Junya Watanabe Man A/W 2018
Mood board: Junya Watanabe’s clothes have a norm-core confidence. They are conversant, utilitarian and good. While so many designers partner up with the most random brands to feed the zeitgeist, Watanabe has quietly carved out a large customer base of men who are there for his commitment to meaningful collaboration. You get the best of both worlds. From wide-cut denim jeans made with Levi’s to New Balance trainers and The North Face raincoats, Watanabe makes clothes that are practical yet performative. Functional decoration was the theme for A/W 2018; the models wore a series of recognisable uniforms, unified by an assured authenticity.
Best in show: As always Watanabe looked to practicality and the poetry of details designed for garments with a specific use. Much of the collection had reflective strips sewn across it, either in thin white across the front of jackets or bold fluro yellow as patches at the knee. Curiously Kim Jones in his final collection for Louis Vuitton had flashes of fluro too – his was a nod to travel, an attitude on the move. Watanabe reclaimed the subversion of workman’s uniforms favoured by Paris’ new guard. He did it first. Consequently A/W 2018 sits neatly amongst the buzzy archetypes of menswear, yet with a candid disregard for the cyclical, sycophantic world of fashion trends. The duffle coats, heavy plaid shirts, cargo trousers and jeans are anti fashion in their utility.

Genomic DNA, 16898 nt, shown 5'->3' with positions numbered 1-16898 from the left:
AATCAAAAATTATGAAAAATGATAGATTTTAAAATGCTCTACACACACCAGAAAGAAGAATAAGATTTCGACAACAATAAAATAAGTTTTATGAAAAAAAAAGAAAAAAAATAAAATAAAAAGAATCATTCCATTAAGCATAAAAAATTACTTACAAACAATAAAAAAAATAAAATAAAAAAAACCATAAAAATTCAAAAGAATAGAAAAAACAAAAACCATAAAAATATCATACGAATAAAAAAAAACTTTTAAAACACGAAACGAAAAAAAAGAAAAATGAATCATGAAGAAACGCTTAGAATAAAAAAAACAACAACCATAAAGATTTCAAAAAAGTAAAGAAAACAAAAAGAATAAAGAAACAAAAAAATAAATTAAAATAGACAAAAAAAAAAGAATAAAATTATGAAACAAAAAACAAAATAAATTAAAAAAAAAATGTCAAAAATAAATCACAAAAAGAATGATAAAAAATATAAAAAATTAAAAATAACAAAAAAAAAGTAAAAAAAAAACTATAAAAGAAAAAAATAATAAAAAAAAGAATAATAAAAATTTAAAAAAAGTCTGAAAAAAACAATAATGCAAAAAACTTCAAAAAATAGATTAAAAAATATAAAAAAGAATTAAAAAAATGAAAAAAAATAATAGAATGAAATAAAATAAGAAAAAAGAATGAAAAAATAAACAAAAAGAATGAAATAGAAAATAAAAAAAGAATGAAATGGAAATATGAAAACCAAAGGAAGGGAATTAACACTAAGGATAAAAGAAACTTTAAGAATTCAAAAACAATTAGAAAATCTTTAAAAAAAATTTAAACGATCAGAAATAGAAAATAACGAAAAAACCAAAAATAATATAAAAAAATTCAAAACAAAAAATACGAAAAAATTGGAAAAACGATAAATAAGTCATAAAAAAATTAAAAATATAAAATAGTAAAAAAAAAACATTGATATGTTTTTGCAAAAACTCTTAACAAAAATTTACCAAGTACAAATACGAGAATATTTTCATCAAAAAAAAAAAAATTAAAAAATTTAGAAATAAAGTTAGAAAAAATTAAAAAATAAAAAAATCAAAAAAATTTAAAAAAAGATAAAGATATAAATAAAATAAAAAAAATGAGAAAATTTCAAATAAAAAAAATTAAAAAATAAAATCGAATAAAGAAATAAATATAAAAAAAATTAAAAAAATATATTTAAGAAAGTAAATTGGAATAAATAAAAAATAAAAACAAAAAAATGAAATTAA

Team work: Four jackets made in Arctic Tech fabric are manufactured by Canada Goose. Graphics were created with designers Ian Anderson and Nick Phillips at The Designers Republic. The Italian graffiti artist Matteo Ceretto Castigliano, known for his minimalist public interventions, also worked on motifs used across jumpers and knits. Other notable collaborations for A/W included remodelled sleeping bags and trail packs by The North Face which have been reinterpreted as jackets. Carrying over from last season, outerwear is made using Karrimor backpacks. Filson bags feature, as do shoes by the Heinrich Dinkelacker, the German company who have been using the Goodyear welting production method since 1879.